I'd suggest moving this page to NMDA receptor antagonist since the naming conventions recommends sentence type capitalization (Capitalize the first letter and not the others unless there's a proper noun) and singular nouns except where you usually see it in the plural (e.g. French fried potatoes). Any objections or discussion? delldot | talk 22:32, 17 January 2007 (UTC)

I agree, I realized that very soon after I created the page. I'll do it now. Jolb 22:39, 17 January 2007 (UTC)


I'm going to put a {{db-histmerge|NMDA Receptor Antagonists}} template on the article, so an admin will come along, momentarily delete the article, and restore it with the history of NMDA Receptor Antagonists merged into this article's history. That way, jolb still gets credit under the GFDL for creating the article, etc. You can read more at WP:MOVE. delldot | talk 16:27, 18 January 2007 (UTC)

OK, I finished the history merge, including the history for both the talk pages. Cool Hand Luke 00:40, 20 January 2007 (UTC)
Thanks CHL! delldot | talk 04:12, 20 January 2007 (UTC)

This is a beautiful article[edit]

I think that this article is a model article. It's well written, well referenced, has a very appropriate diagram, and not too long or short. Thank you, delldot! We should try to get it rated by an admin, as I'm sure it would get an A. Jolb 13:48, 13 February 2007 (UTC)

Most of the credit goes to you, of course. I suggest that we add some more information and then submit it for peer review, especially since neither of us is an expert. That way we can be sure to have all our facts straight when we go for GA later. I'm willing to work on adding info in the upcoming week. Thanks again for all your great work, Jolb. delldot | talk 14:36, 13 February 2007 (UTC)

GA review[edit]

Hi there, I didn't think this was quite at GA level yet. What is here is good, but the article is not comprehensive.

Positive aspects of article

Well referenced Good, clear diagram

Negative aspects of article

Too short and fails to explain subject completely.

Suggestions - Need more sections and more background. Most importantly, a section on the physiological/biochemical effects of these drugs. Also a history section outlining the development of the field and also uses of these drugs in folk medicine/natural product psychoactive drugs, a section on modern psychoactive drugs and a section on clinical trials.

The fragment on Olney's lesions doesn't belong in the introduction and needs to go with the rest of the material on side effects.

Hope this feedback helps. TimVickers 18:36, 16 February 2007 (UTC)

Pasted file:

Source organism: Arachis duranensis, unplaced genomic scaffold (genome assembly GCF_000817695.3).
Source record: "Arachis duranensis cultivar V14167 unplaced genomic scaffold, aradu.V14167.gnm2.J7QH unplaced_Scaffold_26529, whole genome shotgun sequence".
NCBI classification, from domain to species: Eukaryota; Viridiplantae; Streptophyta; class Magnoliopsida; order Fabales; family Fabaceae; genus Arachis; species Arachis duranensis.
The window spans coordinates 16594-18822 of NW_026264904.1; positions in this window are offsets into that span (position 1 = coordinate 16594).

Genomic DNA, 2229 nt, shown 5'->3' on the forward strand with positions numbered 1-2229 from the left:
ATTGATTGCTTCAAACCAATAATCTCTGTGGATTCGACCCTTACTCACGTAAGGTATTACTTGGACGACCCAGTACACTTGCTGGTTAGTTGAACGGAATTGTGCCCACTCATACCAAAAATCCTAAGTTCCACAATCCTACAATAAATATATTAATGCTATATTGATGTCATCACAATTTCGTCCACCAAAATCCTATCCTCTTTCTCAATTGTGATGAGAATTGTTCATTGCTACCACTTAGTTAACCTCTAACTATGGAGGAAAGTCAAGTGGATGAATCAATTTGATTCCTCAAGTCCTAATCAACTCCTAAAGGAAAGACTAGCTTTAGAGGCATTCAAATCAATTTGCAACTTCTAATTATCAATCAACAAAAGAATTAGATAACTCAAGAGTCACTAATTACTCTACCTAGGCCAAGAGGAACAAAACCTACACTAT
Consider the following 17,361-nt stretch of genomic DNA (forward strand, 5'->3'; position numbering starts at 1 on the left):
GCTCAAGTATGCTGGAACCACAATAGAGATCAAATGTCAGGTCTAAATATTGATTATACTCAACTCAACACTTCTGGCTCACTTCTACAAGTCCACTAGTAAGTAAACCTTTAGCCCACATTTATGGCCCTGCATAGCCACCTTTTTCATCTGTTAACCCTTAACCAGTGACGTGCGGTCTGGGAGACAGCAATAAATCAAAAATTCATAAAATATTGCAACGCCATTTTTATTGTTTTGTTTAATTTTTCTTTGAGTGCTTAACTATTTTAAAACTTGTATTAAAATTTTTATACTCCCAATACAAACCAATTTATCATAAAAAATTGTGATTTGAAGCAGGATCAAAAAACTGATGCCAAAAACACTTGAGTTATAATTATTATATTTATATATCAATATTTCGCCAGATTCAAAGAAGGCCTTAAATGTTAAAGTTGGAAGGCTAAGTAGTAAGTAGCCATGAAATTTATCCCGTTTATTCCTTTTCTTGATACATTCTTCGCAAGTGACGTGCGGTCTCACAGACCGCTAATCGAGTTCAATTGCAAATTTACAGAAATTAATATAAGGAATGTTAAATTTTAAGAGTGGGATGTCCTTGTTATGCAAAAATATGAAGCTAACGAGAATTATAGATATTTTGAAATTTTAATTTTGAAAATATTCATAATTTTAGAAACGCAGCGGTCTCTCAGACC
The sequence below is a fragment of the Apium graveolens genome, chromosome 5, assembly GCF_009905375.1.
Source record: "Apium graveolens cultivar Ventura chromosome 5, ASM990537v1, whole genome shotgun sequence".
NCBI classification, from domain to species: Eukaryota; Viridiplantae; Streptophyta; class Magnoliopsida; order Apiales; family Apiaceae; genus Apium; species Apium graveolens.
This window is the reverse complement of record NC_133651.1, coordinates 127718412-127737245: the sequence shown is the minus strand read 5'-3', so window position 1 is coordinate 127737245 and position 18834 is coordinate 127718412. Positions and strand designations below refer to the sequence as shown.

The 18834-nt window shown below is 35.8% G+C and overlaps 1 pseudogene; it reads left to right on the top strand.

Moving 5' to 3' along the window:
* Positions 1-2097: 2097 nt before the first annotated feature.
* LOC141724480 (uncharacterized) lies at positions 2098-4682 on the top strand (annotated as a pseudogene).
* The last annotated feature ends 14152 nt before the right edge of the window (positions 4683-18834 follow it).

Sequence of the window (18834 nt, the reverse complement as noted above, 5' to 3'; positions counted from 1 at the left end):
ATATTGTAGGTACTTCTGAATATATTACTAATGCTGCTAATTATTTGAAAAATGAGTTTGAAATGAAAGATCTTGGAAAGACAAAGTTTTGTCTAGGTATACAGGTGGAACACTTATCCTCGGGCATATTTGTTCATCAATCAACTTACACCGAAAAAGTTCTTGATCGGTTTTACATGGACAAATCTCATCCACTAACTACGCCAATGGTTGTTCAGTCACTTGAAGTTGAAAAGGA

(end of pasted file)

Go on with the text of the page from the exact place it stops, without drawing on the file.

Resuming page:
Partial GA review[edit]

I'll finish this this weekend, but here's some opening thoughts.

  • At some point during the article, NMDA needs a wikilink.
  • Don't wikilink words in the bolded title of the article.
  • "dissociative anesthesia" should not include the quotation marks in the wikilink.
  • How are they created?
  • Go into more detail about the recreational use of these drugs. For example, how has the usage changed over the years, particularly in comparison to other anesthetics?
  • Tell us something about the history of these ANTs. When where they first discovered? How did they become common drugs?
  • The diagram is great. However, you have to assume that the reader won't look at it. Therefore, you need to write about the mechanisms of the receptors in prose in much more detail than in the current Mechanism section.
Could you be more specific?
  • Are they metabolized in any common way?
  • Remove the wikilink to Olney's LEsions in the excitotoxicity section.
  • Tell us about tolerance/sensitization of the drugs. Teemu08 21:51, 29 June 2007 (UTC)
Done. Thanks for your help! Jolb 19:18, 30 June 2007 (UTC)

Glad to see that you are working on the article. Here's a few more points, particularly addressing your questions about the mechanism section comments:

  • For the Mechanism of Action query, you basically need to take the diagram and turn it into words (and expand on it a little). While I understand the section because I have a background in psychopharmacology, the average person probably won't understand what an antagonist is (i.e. what makes them special so that they can bind to these sites). Also, do they have any effect on other receptors (particularly in high doses)? Can they all pass the blood-brain barrier? Also, with usage, does the amount of glutamate/glycine and/or NMDA receptors increase? Also, don't include the references ((A), etc.) to the types of antagonists in the section - the readers will be able to read the titles above each of the types in the picture. Finally, do any of the metabolites have a similar effect?